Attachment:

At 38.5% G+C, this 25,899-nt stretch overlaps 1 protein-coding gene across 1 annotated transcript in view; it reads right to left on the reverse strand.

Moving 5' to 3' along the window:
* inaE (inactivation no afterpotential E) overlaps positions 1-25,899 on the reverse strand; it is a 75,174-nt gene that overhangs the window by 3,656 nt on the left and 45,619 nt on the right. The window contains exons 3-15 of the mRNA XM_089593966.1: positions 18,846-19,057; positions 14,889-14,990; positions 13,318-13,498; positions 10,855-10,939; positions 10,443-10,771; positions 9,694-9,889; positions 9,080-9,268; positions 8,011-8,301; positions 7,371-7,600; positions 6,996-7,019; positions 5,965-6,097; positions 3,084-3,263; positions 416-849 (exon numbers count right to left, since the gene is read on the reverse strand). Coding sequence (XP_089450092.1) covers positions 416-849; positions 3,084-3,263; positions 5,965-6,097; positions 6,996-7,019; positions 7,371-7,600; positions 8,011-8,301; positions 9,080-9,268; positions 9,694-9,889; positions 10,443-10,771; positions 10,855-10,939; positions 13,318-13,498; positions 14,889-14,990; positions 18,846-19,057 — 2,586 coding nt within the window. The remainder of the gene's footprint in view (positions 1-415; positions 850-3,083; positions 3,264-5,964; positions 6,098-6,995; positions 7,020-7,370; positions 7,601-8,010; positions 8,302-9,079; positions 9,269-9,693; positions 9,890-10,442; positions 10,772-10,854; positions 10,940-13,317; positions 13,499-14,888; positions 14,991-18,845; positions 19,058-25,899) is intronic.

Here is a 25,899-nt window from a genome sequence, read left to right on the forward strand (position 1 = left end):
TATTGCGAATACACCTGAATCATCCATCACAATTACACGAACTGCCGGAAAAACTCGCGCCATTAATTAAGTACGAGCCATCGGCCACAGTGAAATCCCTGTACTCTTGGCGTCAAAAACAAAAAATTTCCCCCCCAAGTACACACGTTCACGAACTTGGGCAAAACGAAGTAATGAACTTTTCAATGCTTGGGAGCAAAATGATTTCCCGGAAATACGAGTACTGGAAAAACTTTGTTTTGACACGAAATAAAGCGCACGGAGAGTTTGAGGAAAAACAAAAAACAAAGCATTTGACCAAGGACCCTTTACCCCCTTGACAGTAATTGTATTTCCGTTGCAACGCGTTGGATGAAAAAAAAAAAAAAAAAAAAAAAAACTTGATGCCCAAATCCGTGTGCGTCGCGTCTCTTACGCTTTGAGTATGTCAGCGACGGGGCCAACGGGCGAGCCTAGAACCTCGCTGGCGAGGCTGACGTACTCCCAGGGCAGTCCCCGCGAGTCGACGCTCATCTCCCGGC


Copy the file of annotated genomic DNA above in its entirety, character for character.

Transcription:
At 38.5% G+C, this 25,899-nt stretch overlaps 1 protein-coding gene across 1 annotated transcript in view; it reads right to left on the reverse strand.

Moving 5' to 3' along the window:
* inaE (inactivation no afterpotential E) overlaps positions 1-25,899 on the reverse strand; it is a 75,174-nt gene that overhangs the window by 3,656 nt on the left and 45,619 nt on the right. The window contains exons 3-15 of the mRNA XM_089593966.1: positions 18,846-19,057; positions 14,889-14,990; positions 13,318-13,498; positions 10,855-10,939; positions 10,443-10,771; positions 9,694-9,889; positions 9,080-9,268; positions 8,011-8,301; positions 7,371-7,600; positions 6,996-7,019; positions 5,965-6,097; positions 3,084-3,263; positions 416-849 (exon numbers count right to left, since the gene is read on the reverse strand). Coding sequence (XP_089450092.1) covers positions 416-849; positions 3,084-3,263; positions 5,965-6,097; positions 6,996-7,019; positions 7,371-7,600; positions 8,011-8,301; positions 9,080-9,268; positions 9,694-9,889; positions 10,443-10,771; positions 10,855-10,939; positions 13,318-13,498; positions 14,889-14,990; positions 18,846-19,057 — 2,586 coding nt within the window. The remainder of the gene's footprint in view (positions 1-415; positions 850-3,083; positions 3,264-5,964; positions 6,098-6,995; positions 7,020-7,370; positions 7,601-8,010; positions 8,302-9,079; positions 9,269-9,693; positions 9,890-10,442; positions 10,772-10,854; positions 10,940-13,317; positions 13,499-14,888; positions 14,991-18,845; positions 19,058-25,899) is intronic.

Here is a 25,899-nt window from a genome sequence, read left to right on the forward strand (position 1 = left end):
TATTGCGAATACACCTGAATCATCCATCACAATTACACGAACTGCCGGAAAAACTCGCGCCATTAATTAAGTACGAGCCATCGGCCACAGTGAAATCCCTGTACTCTTGGCGTCAAAAACAAAAAATTTCCCCCCCAAGTACACACGTTCACGAACTTGGGCAAAACGAAGTAATGAACTTTTCAATGCTTGGGAGCAAAATGATTTCCCGGAAATACGAGTACTGGAAAAACTTTGTTTTGACACGAAATAAAGCGCACGGAGAGTTTGAGGAAAAACAAAAAACAAAGCATTTGACCAAGGACCCTTTACCCCCTTGACAGTAATTGTATTTCCGTTGCAACGCGTTGGATGAAAAAAAAAAAAAAAAAAAAAAAAACTTGATGCCCAAATCCGTGTGCGTCGCGTCTCTTACGCTTTGAGTATGTCAGCGACGGGGCCAACGGGCGAGCCTAGAACCTCGCTGGCGAGGCTGACGTACTCCCAGGGCAGTCCCCGCGAGTCGACGCTCATCTCCCGGC